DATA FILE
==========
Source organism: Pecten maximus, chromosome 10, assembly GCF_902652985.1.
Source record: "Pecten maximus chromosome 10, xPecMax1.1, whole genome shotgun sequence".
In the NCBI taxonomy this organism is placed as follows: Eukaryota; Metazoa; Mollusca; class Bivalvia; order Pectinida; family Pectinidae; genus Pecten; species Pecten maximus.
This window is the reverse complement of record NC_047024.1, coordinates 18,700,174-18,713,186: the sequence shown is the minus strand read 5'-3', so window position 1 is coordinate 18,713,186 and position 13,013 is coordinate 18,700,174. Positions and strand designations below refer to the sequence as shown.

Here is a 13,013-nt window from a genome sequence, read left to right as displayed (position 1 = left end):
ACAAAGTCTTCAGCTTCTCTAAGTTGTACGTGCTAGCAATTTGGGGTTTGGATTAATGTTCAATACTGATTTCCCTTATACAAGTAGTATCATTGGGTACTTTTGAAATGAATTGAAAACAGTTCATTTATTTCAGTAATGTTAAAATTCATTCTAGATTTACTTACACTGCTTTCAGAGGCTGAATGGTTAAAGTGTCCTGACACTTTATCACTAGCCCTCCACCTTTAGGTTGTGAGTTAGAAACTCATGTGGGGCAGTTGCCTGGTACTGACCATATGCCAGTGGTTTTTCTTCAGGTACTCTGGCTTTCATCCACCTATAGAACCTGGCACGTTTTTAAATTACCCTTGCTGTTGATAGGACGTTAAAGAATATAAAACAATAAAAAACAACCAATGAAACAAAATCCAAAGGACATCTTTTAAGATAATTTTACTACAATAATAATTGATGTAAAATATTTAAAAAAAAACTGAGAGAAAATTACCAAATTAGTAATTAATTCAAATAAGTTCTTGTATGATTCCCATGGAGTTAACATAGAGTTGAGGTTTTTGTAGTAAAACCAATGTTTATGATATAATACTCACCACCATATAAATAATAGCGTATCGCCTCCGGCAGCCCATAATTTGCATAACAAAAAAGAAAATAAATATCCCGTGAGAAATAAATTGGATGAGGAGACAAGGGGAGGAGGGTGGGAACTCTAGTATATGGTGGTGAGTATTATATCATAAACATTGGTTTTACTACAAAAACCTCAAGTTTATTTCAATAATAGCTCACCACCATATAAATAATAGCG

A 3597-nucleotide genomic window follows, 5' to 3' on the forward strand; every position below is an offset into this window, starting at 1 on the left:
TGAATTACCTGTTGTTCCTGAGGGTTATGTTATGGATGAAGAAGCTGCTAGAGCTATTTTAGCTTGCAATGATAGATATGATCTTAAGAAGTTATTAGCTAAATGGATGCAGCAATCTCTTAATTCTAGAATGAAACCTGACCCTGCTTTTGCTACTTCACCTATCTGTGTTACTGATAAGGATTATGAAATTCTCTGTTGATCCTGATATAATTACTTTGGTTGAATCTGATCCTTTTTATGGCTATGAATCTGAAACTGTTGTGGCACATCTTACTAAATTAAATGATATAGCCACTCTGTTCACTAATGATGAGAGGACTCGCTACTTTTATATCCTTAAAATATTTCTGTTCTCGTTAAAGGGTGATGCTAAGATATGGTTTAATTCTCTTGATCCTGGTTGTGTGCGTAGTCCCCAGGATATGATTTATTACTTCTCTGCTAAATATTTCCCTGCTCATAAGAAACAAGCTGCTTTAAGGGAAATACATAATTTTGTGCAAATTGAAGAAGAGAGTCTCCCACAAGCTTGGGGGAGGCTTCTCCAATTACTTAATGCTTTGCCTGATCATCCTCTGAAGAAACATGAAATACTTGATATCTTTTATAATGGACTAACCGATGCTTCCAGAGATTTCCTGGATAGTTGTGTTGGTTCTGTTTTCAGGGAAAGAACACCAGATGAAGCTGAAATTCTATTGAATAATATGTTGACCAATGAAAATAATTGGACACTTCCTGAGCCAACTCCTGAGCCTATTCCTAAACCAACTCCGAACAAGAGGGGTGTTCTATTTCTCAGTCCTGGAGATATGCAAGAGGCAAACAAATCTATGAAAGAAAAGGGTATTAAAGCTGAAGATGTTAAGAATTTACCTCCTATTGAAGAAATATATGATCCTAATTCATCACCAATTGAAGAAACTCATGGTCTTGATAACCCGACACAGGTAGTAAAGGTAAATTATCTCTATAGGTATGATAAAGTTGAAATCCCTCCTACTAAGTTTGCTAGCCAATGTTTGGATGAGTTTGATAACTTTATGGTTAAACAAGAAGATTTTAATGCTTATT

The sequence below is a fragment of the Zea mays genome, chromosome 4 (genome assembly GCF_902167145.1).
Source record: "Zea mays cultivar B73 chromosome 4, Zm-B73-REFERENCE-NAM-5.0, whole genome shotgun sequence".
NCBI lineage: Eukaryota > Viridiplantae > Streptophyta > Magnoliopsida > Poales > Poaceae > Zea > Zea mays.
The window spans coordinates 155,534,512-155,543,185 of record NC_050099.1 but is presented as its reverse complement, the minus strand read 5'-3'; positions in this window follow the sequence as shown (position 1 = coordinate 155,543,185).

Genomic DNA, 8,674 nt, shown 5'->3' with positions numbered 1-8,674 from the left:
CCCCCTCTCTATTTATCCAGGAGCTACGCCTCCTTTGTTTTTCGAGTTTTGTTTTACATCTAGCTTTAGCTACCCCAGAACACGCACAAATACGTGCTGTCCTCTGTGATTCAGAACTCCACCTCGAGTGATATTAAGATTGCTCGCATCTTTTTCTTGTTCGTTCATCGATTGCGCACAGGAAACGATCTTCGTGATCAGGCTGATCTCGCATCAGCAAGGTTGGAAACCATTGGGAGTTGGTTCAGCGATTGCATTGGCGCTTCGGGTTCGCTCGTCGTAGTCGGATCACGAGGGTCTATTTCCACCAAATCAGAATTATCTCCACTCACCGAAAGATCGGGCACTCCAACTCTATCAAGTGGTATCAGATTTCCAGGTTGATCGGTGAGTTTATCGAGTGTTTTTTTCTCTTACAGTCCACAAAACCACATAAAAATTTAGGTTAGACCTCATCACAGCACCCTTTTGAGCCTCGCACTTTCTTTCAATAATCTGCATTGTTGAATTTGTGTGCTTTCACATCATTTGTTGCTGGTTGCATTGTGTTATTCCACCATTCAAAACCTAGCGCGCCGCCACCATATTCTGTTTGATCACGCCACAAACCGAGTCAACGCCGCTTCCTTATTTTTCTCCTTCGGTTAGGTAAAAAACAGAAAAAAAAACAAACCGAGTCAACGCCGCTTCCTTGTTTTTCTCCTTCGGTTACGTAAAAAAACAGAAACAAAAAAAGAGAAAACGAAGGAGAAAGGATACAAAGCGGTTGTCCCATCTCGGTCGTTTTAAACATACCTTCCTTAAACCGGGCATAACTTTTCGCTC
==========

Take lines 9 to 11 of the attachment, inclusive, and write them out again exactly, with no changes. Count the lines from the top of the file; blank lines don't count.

The sequence below is a fragment of the Zea mays genome, chromosome 4 (genome assembly GCF_902167145.1).
Source record: "Zea mays cultivar B73 chromosome 4, Zm-B73-REFERENCE-NAM-5.0, whole genome shotgun sequence".
NCBI lineage: Eukaryota > Viridiplantae > Streptophyta > Magnoliopsida > Poales > Poaceae > Zea > Zea mays.